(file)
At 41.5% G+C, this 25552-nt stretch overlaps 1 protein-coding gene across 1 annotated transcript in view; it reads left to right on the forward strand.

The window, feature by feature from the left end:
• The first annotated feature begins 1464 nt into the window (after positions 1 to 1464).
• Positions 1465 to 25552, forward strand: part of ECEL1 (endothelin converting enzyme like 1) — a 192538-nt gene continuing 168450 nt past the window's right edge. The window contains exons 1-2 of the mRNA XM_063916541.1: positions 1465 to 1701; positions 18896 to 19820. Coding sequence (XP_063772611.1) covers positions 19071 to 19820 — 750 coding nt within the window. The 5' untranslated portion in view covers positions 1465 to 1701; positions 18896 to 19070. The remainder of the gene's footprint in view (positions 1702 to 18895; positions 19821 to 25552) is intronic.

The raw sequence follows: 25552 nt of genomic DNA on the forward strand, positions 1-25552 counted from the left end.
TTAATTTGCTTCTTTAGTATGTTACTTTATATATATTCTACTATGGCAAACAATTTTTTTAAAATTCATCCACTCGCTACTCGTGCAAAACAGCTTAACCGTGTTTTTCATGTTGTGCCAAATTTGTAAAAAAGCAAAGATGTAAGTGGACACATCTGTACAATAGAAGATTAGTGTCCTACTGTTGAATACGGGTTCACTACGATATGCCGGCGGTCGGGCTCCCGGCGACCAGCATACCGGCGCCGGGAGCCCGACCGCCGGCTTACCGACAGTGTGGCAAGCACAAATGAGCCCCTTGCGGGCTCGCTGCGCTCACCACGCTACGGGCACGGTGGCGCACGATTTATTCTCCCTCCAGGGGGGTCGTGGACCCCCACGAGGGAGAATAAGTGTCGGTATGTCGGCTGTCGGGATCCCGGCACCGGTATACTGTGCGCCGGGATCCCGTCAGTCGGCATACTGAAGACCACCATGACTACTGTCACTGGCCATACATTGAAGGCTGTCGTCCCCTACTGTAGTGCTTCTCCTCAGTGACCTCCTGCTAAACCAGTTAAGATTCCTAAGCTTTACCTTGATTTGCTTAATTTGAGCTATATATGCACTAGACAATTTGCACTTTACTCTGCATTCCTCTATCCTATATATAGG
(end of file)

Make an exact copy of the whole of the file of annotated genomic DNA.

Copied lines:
At 41.5% G+C, this 25552-nt stretch overlaps 1 protein-coding gene across 1 annotated transcript in view; it reads left to right on the forward strand.

The window, feature by feature from the left end:
• The first annotated feature begins 1464 nt into the window (after positions 1 to 1464).
• Positions 1465 to 25552, forward strand: part of ECEL1 (endothelin converting enzyme like 1) — a 192538-nt gene continuing 168450 nt past the window's right edge. The window contains exons 1-2 of the mRNA XM_063916541.1: positions 1465 to 1701; positions 18896 to 19820. Coding sequence (XP_063772611.1) covers positions 19071 to 19820 — 750 coding nt within the window. The 5' untranslated portion in view covers positions 1465 to 1701; positions 18896 to 19070. The remainder of the gene's footprint in view (positions 1702 to 18895; positions 19821 to 25552) is intronic.

The raw sequence follows: 25552 nt of genomic DNA on the forward strand, positions 1-25552 counted from the left end.
TTAATTTGCTTCTTTAGTATGTTACTTTATATATATTCTACTATGGCAAACAATTTTTTTAAAATTCATCCACTCGCTACTCGTGCAAAACAGCTTAACCGTGTTTTTCATGTTGTGCCAAATTTGTAAAAAAGCAAAGATGTAAGTGGACACATCTGTACAATAGAAGATTAGTGTCCTACTGTTGAATACGGGTTCACTACGATATGCCGGCGGTCGGGCTCCCGGCGACCAGCATACCGGCGCCGGGAGCCCGACCGCCGGCTTACCGACAGTGTGGCAAGCACAAATGAGCCCCTTGCGGGCTCGCTGCGCTCACCACGCTACGGGCACGGTGGCGCACGATTTATTCTCCCTCCAGGGGGGTCGTGGACCCCCACGAGGGAGAATAAGTGTCGGTATGTCGGCTGTCGGGATCCCGGCACCGGTATACTGTGCGCCGGGATCCCGTCAGTCGGCATACTGAAGACCACCATGACTACTGTCACTGGCCATACATTGAAGGCTGTCGTCCCCTACTGTAGTGCTTCTCCTCAGTGACCTCCTGCTAAACCAGTTAAGATTCCTAAGCTTTACCTTGATTTGCTTAATTTGAGCTATATATGCACTAGACAATTTGCACTTTACTCTGCATTCCTCTATCCTATATATAGG